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The ‘Good Friday Agreement’ and cancer research on the island of Ireland: Evidence for the impact of a tripartite cancer research partnership

Research output: Contribution to journalArticle

Grant Lewison, Anna Gavin, Karen McCallion, Ray McDermott, Richard Sullivan, Mark Lawler

Original languageEnglish
Pages (from-to)15-22
Number of pages8
JournalEuropean Journal of Cancer
Publication statusPublished - Apr 2020

King's Authors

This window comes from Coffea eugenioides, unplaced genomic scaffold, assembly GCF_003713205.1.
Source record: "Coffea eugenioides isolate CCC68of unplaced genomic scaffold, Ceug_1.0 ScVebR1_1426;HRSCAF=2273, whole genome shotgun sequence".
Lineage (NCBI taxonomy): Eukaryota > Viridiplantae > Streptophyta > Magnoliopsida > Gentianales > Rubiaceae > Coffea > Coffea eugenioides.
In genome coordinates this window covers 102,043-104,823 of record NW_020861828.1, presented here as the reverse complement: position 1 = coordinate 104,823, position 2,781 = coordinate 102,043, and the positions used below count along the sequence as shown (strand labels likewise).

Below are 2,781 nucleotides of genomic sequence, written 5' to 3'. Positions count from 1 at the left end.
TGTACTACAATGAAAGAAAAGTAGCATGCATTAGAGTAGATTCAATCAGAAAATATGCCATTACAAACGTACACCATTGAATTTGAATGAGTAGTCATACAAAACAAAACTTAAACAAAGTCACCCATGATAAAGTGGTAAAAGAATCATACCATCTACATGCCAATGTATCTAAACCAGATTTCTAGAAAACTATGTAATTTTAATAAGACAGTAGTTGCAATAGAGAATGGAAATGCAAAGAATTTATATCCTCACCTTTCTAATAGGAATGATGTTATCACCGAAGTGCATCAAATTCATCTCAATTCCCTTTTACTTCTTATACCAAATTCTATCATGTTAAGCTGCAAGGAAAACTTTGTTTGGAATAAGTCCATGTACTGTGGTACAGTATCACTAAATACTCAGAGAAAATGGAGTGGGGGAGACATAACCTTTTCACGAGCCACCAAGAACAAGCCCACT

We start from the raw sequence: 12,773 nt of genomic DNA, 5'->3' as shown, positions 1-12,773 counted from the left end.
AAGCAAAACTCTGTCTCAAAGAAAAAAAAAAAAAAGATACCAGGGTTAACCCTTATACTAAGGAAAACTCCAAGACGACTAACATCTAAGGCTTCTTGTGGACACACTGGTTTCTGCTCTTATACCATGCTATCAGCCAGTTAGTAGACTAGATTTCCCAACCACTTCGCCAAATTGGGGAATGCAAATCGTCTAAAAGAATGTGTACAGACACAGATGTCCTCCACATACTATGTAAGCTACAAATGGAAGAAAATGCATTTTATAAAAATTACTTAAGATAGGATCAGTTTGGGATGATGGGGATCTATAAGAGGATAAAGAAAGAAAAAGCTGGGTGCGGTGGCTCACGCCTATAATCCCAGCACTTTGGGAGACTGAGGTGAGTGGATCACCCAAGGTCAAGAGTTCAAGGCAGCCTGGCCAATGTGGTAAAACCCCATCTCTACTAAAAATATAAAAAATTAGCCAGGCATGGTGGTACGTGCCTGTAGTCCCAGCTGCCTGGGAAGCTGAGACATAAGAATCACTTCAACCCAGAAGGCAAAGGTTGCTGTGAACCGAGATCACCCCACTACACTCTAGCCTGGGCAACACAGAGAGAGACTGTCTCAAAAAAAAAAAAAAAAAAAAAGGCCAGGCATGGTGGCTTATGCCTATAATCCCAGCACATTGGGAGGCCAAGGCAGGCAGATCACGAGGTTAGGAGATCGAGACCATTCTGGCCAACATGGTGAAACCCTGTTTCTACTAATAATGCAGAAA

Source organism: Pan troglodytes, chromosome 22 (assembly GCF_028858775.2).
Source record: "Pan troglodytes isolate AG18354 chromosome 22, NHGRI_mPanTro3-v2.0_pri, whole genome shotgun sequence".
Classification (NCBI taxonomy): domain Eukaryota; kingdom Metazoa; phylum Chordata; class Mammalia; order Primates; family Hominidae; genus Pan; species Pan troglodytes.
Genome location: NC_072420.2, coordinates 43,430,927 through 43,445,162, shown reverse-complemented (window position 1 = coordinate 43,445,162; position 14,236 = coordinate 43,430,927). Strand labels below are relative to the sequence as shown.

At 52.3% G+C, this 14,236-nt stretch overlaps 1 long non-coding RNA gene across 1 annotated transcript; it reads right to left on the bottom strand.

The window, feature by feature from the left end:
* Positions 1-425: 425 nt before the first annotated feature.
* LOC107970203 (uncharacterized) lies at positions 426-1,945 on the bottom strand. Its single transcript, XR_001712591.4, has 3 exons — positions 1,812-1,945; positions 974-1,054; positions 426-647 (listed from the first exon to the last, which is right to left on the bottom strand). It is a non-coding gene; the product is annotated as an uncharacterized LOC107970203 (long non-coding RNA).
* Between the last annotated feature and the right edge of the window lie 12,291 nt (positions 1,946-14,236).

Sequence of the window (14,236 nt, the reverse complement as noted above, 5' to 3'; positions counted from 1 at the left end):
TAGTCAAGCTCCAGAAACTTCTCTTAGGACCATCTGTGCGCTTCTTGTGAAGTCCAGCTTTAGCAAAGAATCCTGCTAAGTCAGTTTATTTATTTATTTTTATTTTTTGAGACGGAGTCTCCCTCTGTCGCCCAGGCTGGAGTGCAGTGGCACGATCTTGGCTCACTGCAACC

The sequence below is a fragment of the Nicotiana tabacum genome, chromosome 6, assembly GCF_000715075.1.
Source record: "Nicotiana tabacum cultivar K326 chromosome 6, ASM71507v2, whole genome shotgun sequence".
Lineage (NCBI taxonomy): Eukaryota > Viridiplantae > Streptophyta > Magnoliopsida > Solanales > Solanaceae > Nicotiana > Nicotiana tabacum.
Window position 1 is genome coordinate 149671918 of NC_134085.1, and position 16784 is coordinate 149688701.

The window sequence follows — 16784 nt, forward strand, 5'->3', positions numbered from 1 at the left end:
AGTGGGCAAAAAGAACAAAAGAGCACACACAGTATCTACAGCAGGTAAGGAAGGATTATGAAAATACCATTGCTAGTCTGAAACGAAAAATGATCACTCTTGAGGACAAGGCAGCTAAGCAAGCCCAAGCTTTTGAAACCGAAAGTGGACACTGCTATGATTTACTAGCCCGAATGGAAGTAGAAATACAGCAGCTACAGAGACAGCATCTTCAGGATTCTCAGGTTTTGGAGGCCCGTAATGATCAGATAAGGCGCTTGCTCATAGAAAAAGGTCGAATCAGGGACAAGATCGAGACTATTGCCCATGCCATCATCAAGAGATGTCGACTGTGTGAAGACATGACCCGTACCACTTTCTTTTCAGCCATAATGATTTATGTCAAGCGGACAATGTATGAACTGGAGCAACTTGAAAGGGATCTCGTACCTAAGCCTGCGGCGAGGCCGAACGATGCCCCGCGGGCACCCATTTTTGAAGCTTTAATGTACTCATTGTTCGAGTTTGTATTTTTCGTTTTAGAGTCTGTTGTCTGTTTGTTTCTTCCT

Aim: In 1999, a cooperative tripartite cancer research and training agreement was signed between Ireland (IE), Northern Ireland (NI) and the United States (US) National Cancer Institute, giving rise to the All-Ireland Cancer Consortium (AICC). We wished to consider if AICC increased the amount/impact of cancer research on the island of Ireland and what effect this enhanced research activity had on cancer services and cancer outcomes. Methods: As comparator, we chose the city regions of Copenhagen and Lund & Malmö, whose physical connection was greatly improved following construction of bridges between Denmark and Sweden around the time AICC was established. We analysed cancer research outputs from all four geographical regions in the Web of Science (1988–2017), with a particular focus on citations and journal impact factors. We evaluated disability-adjusted life years (DALYs) as an indicator of change in health status. Results: Research outputs increased in all four regions, but more in IE/NI than in the Scandinavian cities, while collaboration between IE and NI and both the US and the Rest of Europe increased even more substantially. Citation scores also showed a greater improvement for IE and NI. Journal citation impact factors indicated that IE/NI papers were increasingly being published in more highly cited journals. Research-enabled cancer service provision improved on the island of Ireland, with concomitant increases in cancer survival. Conclusion: The AICC collaborative agreement delivered significant additionality on the island of Ireland, promoting transnational cooperation, enhancing cancer research activity, and underpinning improved cancer services and better cancer outcomes.

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